original abstract†Abstracts here may not perfectly match originals, for a variety of technical and practical reasons. Some abstacts are truncated for my purposes here, if they are particularly long-winded and unhelpful. I occasionally add clarifying notes. And I make some minor corrections.
OBJECTIVES: To discuss the current terminologies used for fibromyalgia syndrome (FMS) and related overlapping conditions, to examine if central sensitivity syndromes (CSS) is the appropriate nosology for these disorders, and to explore the issue of disease versus illness. METHODS: A literature search was performed through PubMed, Web of Science, and ScienceDirect using a number of keywords, eg, functional somatic syndromes, somatoform disorders, medically unexplained symptoms, organic and nonorganic, and diseases and illness. Relevant articles were then reviewed and representative ones cited. RESULTS: Terminologies currently used for CSS conditions predominantly represent a psychosocial construct and are inappropriate. On the other hand, CSS seems to be the logical nosology based on a biopsychosocial model. Such terms as "medically unexplained symptoms," "somatization," "somatization disorder," and "functional somatic syndromes" in the context of CSS should be abandoned. Given current scientific knowledge, the concept of disease-illness dualism has no rational basis and impedes proper patient-physician communication, resulting in poor patient care. The concept of CSS is likely to promote research, education, and proper patient management. CONCLUSION: CSS seems to be a useful paradigm and an appropriate terminology for FMS and related conditions. The disease-illness, as well as organic/non-organic dichotomy, should be rejected.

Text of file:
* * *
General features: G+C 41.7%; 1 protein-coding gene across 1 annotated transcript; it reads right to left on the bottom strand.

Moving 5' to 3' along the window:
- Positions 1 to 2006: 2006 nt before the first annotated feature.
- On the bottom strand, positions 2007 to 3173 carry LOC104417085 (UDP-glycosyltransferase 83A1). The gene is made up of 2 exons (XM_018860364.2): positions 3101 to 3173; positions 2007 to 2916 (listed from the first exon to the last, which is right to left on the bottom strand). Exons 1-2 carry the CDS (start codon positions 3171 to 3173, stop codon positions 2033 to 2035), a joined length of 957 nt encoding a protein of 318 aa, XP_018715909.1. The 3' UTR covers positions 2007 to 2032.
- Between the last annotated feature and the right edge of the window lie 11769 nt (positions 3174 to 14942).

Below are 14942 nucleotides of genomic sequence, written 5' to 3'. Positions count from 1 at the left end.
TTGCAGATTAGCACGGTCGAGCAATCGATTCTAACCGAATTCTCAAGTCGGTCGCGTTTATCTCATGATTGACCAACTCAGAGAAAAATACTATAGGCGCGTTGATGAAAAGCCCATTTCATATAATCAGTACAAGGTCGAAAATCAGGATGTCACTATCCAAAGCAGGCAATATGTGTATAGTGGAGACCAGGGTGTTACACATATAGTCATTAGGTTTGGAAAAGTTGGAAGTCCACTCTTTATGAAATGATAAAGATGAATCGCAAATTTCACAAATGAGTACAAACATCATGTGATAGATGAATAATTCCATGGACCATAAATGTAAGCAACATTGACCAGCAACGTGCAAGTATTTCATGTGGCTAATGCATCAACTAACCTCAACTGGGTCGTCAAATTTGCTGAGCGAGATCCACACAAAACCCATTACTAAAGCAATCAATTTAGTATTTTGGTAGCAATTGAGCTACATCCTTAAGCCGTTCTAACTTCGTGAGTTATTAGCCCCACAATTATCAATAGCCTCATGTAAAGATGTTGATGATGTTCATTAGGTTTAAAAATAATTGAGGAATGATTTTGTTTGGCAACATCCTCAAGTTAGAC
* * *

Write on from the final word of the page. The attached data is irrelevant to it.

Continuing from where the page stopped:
One article on PainScience.com cites Yunus 2008 as a source:
- PS The 3 Basic Types of Pain — Nociceptive, neuropathic, and “other” (and then some more)
This page is part of the PainScience BIBLIOGRAPHY, which contains plain language summaries of thousands of scientific papers & others sources. It’s like a highly specialized blog. A few highlights:
- A Bayesian model-averaged meta-analysis of the power pose effect with informed and default priors: the case of felt power. Gronau 2017 Comprehensive Results in Social Psychology.
- The neck and headaches. Bogduk 2014 Neurol Clin.
- Agreement of self-reported items and clinically assessed nerve root involvement (or sciatica) in a primary care setting. Konstantinou 2012 Eur Spine J.
- Effect of NSAIDs on Recovery From Acute Skeletal Muscle Injury: A Systematic Review and Meta-analysis. Morelli 2017 Am J Sports Med.
- Association of Spinal Manipulative Therapy With Clinical Benefit and Harm for Acute Low Back Pain: Systematic Review and Meta-analysis. Paige 2017 JAMA.